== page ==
Notes and Editorial Reviews
This magnificent new recording of Chistoph Willibald von Gluck’s Paride ed Elena from Archiv will doubtless win many new friends for one of the two most neglected works of the composer’s maturity (the other is Echo et Narcisse). Paride ed Elena is the third of the “reform” operas composed by Gluck in Vienna and set to librettos by the brilliant Ranieri de Calzabigi. As the first two, Orfeo ed Euridice and Alceste, were already recognized masterpieces, anticipation was keen for the success of this “feste” creation, which premiered on November 30, 1770, with a stellar cast that included the most famous soprano castrato in the world, Giuseppe Millico. Nonetheless, despite having one of the most lyrically beautiful scores ever composed by
Gluck, the opera was not successful, being performed about 20 times in Vienna and once only in Naples (1777).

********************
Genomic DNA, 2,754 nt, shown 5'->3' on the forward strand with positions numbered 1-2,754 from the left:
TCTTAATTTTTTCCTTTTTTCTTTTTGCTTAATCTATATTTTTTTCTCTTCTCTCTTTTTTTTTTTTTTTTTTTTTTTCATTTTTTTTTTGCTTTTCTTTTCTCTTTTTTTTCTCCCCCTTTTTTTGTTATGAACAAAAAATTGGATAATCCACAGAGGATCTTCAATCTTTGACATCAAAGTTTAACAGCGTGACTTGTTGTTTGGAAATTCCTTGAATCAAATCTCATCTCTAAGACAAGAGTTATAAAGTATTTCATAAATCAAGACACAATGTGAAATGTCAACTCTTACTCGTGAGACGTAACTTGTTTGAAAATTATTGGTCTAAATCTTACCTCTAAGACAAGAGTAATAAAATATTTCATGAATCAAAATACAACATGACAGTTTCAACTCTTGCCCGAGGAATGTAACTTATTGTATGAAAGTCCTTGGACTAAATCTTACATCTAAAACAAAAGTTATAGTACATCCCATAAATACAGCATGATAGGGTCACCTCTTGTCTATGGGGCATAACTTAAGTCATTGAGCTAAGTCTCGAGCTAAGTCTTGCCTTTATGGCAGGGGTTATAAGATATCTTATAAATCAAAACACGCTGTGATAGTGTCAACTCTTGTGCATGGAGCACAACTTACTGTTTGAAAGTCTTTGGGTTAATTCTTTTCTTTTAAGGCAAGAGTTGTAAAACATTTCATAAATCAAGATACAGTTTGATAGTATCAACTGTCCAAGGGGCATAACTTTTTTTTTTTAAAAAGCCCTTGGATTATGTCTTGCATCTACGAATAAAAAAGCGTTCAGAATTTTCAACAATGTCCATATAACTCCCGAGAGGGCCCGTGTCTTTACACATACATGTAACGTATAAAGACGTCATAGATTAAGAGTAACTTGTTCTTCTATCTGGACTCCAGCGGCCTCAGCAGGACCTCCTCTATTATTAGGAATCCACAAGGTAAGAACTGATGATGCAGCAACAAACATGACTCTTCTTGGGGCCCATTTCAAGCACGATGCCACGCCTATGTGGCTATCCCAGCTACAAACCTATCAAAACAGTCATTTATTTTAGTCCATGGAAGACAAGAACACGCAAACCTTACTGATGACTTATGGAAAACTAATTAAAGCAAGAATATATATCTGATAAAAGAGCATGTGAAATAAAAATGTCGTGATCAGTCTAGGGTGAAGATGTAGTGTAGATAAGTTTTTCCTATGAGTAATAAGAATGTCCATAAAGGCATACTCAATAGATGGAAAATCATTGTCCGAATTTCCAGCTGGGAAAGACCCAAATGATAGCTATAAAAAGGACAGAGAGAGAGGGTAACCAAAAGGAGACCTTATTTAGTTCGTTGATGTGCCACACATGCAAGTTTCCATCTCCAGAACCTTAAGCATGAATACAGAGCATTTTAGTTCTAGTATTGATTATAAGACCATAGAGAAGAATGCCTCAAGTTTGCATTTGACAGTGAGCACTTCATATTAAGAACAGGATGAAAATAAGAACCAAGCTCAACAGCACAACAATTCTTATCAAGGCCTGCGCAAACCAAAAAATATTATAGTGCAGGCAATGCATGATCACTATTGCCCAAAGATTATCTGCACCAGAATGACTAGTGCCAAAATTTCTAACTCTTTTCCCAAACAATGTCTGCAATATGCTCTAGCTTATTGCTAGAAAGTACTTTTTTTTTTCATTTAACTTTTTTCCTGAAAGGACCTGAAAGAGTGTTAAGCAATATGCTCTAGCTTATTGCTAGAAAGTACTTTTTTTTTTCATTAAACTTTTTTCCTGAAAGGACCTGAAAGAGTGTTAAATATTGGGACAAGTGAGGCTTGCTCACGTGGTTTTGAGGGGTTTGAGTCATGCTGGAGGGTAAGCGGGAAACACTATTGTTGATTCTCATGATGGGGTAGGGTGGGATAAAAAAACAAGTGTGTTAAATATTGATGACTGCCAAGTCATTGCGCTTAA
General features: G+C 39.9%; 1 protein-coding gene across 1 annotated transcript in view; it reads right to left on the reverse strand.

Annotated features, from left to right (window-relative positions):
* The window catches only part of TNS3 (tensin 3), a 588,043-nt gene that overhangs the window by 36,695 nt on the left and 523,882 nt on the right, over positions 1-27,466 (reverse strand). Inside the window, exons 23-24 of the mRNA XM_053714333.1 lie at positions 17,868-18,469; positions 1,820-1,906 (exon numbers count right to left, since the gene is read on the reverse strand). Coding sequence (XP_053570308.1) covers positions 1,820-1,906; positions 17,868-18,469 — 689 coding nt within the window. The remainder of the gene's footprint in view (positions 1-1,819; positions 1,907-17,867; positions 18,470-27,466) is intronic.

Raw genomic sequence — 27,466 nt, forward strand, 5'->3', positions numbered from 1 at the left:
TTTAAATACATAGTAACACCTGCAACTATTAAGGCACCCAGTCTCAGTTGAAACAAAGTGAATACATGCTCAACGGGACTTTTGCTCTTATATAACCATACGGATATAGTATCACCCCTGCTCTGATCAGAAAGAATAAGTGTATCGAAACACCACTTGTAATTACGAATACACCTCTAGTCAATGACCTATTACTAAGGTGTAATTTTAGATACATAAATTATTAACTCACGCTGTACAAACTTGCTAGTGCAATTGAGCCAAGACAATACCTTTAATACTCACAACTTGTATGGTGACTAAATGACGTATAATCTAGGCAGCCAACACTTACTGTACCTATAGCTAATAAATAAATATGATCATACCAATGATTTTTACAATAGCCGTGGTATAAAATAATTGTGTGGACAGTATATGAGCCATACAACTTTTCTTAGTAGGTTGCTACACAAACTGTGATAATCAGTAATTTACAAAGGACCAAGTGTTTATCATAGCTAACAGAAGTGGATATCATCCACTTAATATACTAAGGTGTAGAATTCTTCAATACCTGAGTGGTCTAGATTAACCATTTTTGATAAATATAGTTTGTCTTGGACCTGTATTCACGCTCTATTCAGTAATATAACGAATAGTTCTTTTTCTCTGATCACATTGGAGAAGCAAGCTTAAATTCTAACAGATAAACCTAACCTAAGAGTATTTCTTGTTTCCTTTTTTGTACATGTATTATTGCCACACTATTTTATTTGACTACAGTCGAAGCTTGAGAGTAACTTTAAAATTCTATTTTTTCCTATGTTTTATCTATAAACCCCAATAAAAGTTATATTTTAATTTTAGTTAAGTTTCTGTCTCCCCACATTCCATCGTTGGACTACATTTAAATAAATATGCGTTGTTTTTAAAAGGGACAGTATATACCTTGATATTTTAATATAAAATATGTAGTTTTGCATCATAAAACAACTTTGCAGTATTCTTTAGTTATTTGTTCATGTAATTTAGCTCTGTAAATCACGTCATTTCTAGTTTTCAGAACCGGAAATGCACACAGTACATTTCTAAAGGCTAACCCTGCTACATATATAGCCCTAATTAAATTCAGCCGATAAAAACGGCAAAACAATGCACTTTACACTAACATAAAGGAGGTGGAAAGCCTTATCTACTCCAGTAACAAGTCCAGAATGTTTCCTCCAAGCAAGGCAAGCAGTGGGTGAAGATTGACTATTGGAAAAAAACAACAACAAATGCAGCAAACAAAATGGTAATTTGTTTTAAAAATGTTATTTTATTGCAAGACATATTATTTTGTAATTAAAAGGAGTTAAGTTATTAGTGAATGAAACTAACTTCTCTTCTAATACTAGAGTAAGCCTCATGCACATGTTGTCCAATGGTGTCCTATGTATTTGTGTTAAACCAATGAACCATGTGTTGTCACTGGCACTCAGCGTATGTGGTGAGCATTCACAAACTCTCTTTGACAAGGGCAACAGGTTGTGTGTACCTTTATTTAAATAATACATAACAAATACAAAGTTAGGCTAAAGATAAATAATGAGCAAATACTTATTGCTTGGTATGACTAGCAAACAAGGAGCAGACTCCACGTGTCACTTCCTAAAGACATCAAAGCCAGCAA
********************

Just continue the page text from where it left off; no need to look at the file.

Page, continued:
For such an obscure work, Paride ed Elena has been extremely lucky on records. A live performance from Italy in 1983 was preserved on an old MRF “pirate” and boasts, as Elena, Katia Ricciarelli in her most limpid and lovely vocal state. A 1986 recording on Orfeo has done honorable service for Paride ed Elena on CD. The Paride on the Orfeo recording, Franco Bonisolli, sings nobly and expressively in the grand bel-canto tradition of Alessandro Bonci. More importantly, he is a heroically virile Paride deserving of the worthy Elena of the great Ileana Cotrubas, although she is not in her finest voice. The transposition of the role of Paride from soprano castrato to tenor serves the drama well; we never lose sight that we are hearing a succession of passionate love duets. The conducting by Lothar Zagrosek is all one could ask of a Gluck maestro. But as admirable as these predecessor recordings are, the new set from Archiv rises to an altogether higher plane—indeed, it is among the very finest complete recordings of a Gluck opera. Moreover, with singing that is the stuff of legends, this new Paride ed Elena may be the most perfectly accomplished new opera recording of any work I’ve heard in many years.